Sefton Bivvy, Aoraki/Mount Cook
Image: Jonathan Astin | ©
This bivouac is situated 1650m below the Footstool, a mountain on the main divide of the Southern Alps. The hut, 2.1m x 3m in area, has a timber frame clad with corrugated iron; the floor is earth. A stone wall surrounds the bivouac.
The bivvy has a commanding view from its lookout perch, close to the big ice cliffs of Te Waewae Glacier.
First Sefton Bivouac circa 1917
Mt Cook chief guide Peter Graham decided to build a small hut above the Te Waewae Glacier, to make climbing Sefton and Footstool easier. Materials were carried to the site on men’s backs and the hut erected on site. It was designed to sleep three or four people. The year after it was built it was damaged by snow. It was repaired, and has remained in much the same condition since.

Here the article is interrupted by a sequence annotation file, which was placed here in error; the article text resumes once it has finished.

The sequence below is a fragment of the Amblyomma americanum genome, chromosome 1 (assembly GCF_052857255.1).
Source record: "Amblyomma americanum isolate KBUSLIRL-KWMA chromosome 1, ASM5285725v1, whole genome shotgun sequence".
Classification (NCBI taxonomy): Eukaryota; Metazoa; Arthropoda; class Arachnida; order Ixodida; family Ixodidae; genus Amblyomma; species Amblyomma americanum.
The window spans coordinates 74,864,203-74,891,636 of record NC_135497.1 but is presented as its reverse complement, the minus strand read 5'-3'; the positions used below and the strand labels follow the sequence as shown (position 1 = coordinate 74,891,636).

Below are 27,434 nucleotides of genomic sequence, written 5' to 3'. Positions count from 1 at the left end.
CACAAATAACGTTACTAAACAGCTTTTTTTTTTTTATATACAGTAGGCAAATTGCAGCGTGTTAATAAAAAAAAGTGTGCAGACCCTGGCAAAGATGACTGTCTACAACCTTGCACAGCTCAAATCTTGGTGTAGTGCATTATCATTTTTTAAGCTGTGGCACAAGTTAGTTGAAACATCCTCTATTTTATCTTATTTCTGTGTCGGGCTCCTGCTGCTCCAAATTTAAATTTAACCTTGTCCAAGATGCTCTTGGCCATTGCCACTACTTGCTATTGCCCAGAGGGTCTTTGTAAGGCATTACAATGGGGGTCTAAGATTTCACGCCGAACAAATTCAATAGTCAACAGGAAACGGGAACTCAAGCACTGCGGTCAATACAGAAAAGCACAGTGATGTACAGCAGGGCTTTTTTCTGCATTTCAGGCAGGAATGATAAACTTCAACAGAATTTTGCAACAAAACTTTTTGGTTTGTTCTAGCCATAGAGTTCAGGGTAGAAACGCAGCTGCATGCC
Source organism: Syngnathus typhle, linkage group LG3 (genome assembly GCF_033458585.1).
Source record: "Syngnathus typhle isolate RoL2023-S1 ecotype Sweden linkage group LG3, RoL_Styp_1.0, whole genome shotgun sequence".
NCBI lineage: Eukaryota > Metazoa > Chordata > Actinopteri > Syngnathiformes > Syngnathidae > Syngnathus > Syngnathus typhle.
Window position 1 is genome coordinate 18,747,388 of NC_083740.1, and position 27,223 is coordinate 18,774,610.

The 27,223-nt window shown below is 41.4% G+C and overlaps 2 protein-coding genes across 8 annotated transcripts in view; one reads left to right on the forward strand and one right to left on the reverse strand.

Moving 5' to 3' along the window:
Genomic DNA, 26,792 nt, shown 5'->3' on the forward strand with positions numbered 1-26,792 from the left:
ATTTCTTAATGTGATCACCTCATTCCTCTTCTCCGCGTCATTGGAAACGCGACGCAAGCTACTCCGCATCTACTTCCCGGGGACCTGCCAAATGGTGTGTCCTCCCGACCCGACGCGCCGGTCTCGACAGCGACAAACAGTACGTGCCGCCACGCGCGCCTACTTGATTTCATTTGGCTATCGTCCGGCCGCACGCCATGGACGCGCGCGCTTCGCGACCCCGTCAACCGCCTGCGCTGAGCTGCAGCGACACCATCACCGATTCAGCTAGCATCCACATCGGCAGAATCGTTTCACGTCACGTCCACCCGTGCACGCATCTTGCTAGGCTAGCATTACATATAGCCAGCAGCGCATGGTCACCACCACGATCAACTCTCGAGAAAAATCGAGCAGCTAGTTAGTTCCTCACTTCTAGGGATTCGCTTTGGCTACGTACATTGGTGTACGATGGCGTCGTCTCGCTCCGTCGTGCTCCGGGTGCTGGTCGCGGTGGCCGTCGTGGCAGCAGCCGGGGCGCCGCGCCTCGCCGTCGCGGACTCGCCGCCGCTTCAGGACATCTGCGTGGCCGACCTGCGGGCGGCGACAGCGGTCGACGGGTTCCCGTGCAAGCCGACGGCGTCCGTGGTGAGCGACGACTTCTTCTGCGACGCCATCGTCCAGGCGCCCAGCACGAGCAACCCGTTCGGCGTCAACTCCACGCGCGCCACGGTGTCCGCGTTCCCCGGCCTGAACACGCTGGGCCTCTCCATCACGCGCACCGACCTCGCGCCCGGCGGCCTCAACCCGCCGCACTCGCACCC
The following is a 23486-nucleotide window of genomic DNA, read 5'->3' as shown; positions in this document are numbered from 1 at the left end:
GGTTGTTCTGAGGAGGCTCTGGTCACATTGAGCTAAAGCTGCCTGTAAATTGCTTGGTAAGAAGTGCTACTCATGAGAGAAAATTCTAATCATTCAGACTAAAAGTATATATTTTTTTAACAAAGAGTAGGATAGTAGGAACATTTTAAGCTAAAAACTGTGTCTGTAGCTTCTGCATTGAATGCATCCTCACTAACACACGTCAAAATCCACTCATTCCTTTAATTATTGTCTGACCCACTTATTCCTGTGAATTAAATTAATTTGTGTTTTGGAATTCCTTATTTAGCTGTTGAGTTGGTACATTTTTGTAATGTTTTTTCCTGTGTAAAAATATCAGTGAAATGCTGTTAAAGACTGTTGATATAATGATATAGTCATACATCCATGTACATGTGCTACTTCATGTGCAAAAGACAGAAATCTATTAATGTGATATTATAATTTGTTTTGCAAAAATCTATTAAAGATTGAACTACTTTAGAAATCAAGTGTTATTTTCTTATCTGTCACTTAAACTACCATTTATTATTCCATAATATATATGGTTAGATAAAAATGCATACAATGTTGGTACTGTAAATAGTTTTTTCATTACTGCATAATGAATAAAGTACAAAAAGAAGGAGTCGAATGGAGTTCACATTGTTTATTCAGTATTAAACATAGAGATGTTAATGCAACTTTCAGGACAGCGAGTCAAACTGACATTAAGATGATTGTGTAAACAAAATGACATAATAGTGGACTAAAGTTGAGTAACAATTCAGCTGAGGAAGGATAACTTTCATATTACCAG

Sefton Bivouac has an historic theme of mountain recreation.
This is a very simple structure but it has survived remarkably well and continues to be used regularly.
Sefton Bivouac is the oldest hut in Mt Cook National Park still on its original site and the oldest building in the wider environs of the park. It has served generations of climbers.
Although access is difficult Sefton Bivouac will continue to be used by climbers.
The bivouac will be maintained to protect its historic fabric and minimise deterioration.
NZTopo50 map sheet: BX15
Grid/NZTM2000 coordinates: E1364422, N5158673
The route to Sefton Biv is unmarked. Route finding and moving through steep terrain (with high consequence of falls) are required to reach the biv.
Reaching the biv in winter requires a good level of mountaineering experience, including walking on ice and snow with ice axe and crampons, route finding and using an avalanche transceiver, probe and shovel.
Call in to the Aoraki/Mount Cook Visitor Centre for advice on conditions.